5 min read

Patient Care Through the Lens of Pride Month

Patient Care Through the Lens of Pride Month

By Ramon Jacobs-Shaw, MD, MPA

Some years ago, I sat with Jack at the bedside of his partner, Norman. Although he had many chronic medical conditions, Norman’s main challenges were progressive Parkinson’s disease and dementia. These left him debilitated and bedbound, and eventually plagued him with multiple infections and bedsores. Due to constant aspiration (inhalation of food or liquid), Norman was unable to eat or drink towards the end of his life. 

Throughout some of this agony, I sat at Norman’s bedside as Jack, who was Norman’s only caregiver, held tightly to his hand, agonizing over a decision. Would Jack place his partner in hospice and resolve to focus solely on Norman’s comfort, rather than on medically curative treatments? 

The creases in Jack’s face told a lifetime’s worth of stories. Jack and I had many conversations — although all of them focused on Norman, not all of them focused on Norman’s hospitalization. In a well-worn leather photo book that he’d brought with him to the hospital, Jack shared pictures of the two of them together, a visual arc of their love. Pictures taken on the beach at Fire Island; at dinner parties at their home with friends; deep in conversations or embraces with close family members. Across this array of photos and memories, there were almost always smiles between Norman and Jack.  

Some of these photos captured moments of intimacy: a hand on the shoulder, or close and comfortable seating, legs touching. Most of the photos, however, suggested distance between the two men, reflecting a different era in which being an out gay person was stigmatizing and, quite literally, dangerous to one’s life. 

And as we looked through the photos together, we knew, in this very different sort of intimate moment between Norman and Jack, they faced an altogether different sort of struggle.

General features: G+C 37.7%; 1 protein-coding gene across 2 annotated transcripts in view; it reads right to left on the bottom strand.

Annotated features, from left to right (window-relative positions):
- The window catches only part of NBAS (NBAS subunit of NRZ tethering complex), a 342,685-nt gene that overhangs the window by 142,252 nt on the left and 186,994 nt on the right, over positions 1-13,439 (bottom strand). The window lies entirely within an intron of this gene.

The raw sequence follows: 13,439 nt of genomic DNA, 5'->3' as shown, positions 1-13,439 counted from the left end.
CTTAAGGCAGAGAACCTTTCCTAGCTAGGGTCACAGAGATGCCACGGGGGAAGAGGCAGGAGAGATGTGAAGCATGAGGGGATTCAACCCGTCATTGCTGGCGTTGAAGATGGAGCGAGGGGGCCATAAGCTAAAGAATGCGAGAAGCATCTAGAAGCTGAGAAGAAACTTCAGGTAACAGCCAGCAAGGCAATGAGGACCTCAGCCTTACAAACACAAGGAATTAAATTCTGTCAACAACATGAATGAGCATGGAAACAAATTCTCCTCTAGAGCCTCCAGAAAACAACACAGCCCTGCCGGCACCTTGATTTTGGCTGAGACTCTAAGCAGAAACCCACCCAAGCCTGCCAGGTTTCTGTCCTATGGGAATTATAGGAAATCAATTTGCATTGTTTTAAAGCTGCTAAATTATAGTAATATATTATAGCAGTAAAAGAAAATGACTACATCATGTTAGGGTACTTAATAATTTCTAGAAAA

Ultimately, Jack made the decision to place Norman in hospice. With their niece by Jack’s side, he eventually said goodbye to Norman and watched him pass away.  

Not long after getting to know Jack and Norman, I met Lorraine, a rambunctious lady full of sass and vigor. Lorraine was in the hospital to receive one of many rounds of chemotherapy for breast cancer. 

For all that therapy, and for all of its challenges, Lorraine’s wife, Maria, joined her in support. Where Lorraine maintained an upbeat spirit, Maria stayed rooted in details and plans, outcomes and expectations, concerning Lorraine’s condition. 

Maria wanted to know what was around every corner. Lorraine wanted to focus on fun. They were a perfect balance. 

I came to know Lorraine and Maria before the 2013 landmark Supreme Court decision struck down the ‘Defense of Marriage’ Act and allowed federal recognition of same-sex marriage. In many of our conversations, Maria openly discussed our hospital’s stance on visitation rights for same-sex spouses. More than that, she wanted to know about what was in the cards for her and Lorraine concerning other issues in the healthcare landscape: medical decisions, and emergencies outside of the United States. What would happen to their children in the event of their own illness or death? What about estate planning?